April 21, 2024

Does Microwaving Deli Meats and Cold Cuts Make Them Safe?

Does microwaving deli meats and cold cuts, which are on the no-no list for pregnant women, makes them safe to eat? Those types of foods can carry Listeria monocytogenes bacteria that can have a devastating affect.

Does Microwaving Deli Meats and Cold Cuts Make Them Safe?

The short answer is it depends.

Pregnant women are told to avoid deli meats, pates, soft cheeses, cold cuts, and hot dogs because they can be contaminated with Listeria monocytogenes bacteria. That pathogen can cause miscarriage, stillbirth, premature labor, and infection in the newborn. In fact, pregnant women are 20 times more likely to suffer these complications from listeriosis than the general population.

Deli cut meats are especially problematic because a CDC study found that most deli managers don’t know that the slicing machines need to be thoroughly cleaned. If one chunk of meat is contaminated, the slicer can easily transfer the pathogen to more foods. And Listeria monocytogenes bacteria thrive in moist and cool environments like delis. It can establish itself in floor drains and in refrigerators. And, in fact, that pathogen can be resistant to standard cleaning procedures.

While Listeria monocytogenes can make healthy people sick, pregnant women and their fetuses are most at risk for serious complications from this infection. So while heating those at-risk products is a good idea in general, using the microwave oven is not.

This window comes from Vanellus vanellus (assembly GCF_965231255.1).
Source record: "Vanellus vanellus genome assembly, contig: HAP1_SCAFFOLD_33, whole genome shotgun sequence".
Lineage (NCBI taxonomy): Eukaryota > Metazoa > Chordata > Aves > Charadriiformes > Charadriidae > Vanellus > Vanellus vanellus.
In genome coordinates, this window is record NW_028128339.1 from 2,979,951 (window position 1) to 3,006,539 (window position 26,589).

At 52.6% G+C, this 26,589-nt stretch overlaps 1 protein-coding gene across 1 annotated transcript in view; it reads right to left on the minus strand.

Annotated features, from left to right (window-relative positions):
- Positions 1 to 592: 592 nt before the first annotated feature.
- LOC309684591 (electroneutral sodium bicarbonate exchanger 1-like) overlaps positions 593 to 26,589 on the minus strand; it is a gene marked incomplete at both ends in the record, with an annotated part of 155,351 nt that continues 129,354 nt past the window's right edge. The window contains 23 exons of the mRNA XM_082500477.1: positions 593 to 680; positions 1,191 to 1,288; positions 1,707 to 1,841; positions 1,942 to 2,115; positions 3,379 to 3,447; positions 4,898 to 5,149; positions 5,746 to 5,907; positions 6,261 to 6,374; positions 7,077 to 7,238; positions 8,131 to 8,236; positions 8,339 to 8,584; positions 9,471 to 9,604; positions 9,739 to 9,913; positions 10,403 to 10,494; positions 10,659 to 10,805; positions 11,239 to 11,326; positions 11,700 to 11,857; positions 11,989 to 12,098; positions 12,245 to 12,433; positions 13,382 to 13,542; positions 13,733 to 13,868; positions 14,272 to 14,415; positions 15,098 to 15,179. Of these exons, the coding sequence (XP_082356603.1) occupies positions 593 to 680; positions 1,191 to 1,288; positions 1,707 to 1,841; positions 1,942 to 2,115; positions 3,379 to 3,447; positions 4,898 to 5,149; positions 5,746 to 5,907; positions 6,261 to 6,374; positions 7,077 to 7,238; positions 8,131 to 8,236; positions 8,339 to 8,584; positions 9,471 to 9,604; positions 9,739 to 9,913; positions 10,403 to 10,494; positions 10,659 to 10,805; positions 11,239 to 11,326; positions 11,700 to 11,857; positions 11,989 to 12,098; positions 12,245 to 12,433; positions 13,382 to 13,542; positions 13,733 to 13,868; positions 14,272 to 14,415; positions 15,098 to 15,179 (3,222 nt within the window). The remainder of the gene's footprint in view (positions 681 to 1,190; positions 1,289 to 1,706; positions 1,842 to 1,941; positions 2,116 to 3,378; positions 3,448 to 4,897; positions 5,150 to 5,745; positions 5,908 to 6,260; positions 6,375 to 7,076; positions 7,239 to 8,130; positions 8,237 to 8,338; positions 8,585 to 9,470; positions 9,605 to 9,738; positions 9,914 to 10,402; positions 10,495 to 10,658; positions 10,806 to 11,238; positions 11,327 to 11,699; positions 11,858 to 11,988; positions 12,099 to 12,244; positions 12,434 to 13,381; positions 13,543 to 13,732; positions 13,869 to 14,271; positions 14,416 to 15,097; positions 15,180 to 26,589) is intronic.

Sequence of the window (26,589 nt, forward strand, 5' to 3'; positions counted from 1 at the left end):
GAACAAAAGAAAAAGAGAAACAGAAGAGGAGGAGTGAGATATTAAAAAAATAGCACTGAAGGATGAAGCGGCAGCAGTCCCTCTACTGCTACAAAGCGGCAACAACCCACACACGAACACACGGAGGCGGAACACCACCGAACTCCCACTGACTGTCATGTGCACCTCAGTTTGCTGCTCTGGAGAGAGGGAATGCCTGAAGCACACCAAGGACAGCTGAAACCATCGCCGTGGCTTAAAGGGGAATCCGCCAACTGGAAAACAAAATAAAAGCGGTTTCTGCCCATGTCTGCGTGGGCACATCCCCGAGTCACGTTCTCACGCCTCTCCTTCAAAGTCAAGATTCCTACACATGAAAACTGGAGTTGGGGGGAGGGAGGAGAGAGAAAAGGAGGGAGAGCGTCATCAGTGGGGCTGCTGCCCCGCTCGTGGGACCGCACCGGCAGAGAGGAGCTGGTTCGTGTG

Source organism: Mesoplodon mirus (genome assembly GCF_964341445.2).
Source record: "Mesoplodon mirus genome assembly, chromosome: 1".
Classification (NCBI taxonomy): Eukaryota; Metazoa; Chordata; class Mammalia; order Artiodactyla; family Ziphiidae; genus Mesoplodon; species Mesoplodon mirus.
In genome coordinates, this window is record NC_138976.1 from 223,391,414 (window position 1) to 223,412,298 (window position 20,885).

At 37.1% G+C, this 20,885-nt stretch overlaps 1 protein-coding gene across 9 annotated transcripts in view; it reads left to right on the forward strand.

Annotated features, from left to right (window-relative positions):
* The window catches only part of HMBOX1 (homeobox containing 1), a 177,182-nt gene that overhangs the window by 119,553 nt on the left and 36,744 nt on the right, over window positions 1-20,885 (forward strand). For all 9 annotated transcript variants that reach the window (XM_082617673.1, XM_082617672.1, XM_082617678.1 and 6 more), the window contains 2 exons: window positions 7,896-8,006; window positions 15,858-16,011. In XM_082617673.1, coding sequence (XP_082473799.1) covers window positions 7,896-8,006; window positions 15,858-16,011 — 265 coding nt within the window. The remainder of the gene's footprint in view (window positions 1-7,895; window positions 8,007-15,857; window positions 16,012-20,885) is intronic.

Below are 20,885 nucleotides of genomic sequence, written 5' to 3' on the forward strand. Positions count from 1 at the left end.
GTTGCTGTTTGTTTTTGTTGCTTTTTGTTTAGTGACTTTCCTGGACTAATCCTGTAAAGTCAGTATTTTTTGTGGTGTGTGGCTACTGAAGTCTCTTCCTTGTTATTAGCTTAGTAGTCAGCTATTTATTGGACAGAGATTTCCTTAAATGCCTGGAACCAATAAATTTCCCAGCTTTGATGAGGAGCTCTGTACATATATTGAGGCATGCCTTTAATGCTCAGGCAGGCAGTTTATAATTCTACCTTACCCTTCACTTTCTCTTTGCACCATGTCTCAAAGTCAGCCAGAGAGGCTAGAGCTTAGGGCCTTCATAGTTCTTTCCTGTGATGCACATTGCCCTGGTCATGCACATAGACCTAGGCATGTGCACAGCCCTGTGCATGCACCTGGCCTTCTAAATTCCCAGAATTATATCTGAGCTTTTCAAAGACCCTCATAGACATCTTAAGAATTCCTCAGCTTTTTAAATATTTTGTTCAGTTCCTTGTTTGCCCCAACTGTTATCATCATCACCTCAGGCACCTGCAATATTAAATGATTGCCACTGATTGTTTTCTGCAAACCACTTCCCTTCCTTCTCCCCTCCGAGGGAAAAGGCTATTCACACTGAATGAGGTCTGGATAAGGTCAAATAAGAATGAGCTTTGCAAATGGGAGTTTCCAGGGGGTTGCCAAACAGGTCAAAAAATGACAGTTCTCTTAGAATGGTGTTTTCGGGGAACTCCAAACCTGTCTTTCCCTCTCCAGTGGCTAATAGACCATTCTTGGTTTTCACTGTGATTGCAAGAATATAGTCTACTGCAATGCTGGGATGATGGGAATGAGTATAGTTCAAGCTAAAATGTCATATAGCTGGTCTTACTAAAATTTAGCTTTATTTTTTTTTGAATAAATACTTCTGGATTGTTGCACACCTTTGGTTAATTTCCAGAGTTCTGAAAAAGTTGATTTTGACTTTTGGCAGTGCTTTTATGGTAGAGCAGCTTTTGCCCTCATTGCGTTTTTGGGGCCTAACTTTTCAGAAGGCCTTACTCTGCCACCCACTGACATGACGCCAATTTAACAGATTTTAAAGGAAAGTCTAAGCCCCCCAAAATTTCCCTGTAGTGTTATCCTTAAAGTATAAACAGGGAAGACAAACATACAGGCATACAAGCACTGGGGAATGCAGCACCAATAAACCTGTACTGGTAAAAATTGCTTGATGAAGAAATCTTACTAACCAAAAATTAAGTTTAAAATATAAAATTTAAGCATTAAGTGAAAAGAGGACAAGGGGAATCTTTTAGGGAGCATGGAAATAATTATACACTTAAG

Perishable foods such as luncheon meats, ground meat, poultry, and all leftovers are only safe to eat for vulnerable populations if they are heated to 165°F, and tested with a food thermometer. Microwave ovens are notorious for heating food unevenly. Most have “cold spots,” where the food doesn’t get very hot. That’s why microwave recipes have you stir and rotate the food while you are cooking it.

Pregnant women are so at risk for serious complications from a listeriosis infection for two reasons. First, a pregnant woman’s immune system is compromised because of the fetus. And second, the latest research shows that the pathogen uses the compromised immune system to hide in the placenta. It grows there, which may explain the lag time between infection and illness, and then can easily infect the fetus, causing miscarriage and stillbirth.

It’s really best to just avoid those risky foods while you are pregnant to protect yourself and your baby.


  1. Shirley Scheffers says

    Where can the comments be viewed in “Speak your mind” ?? Thanks.

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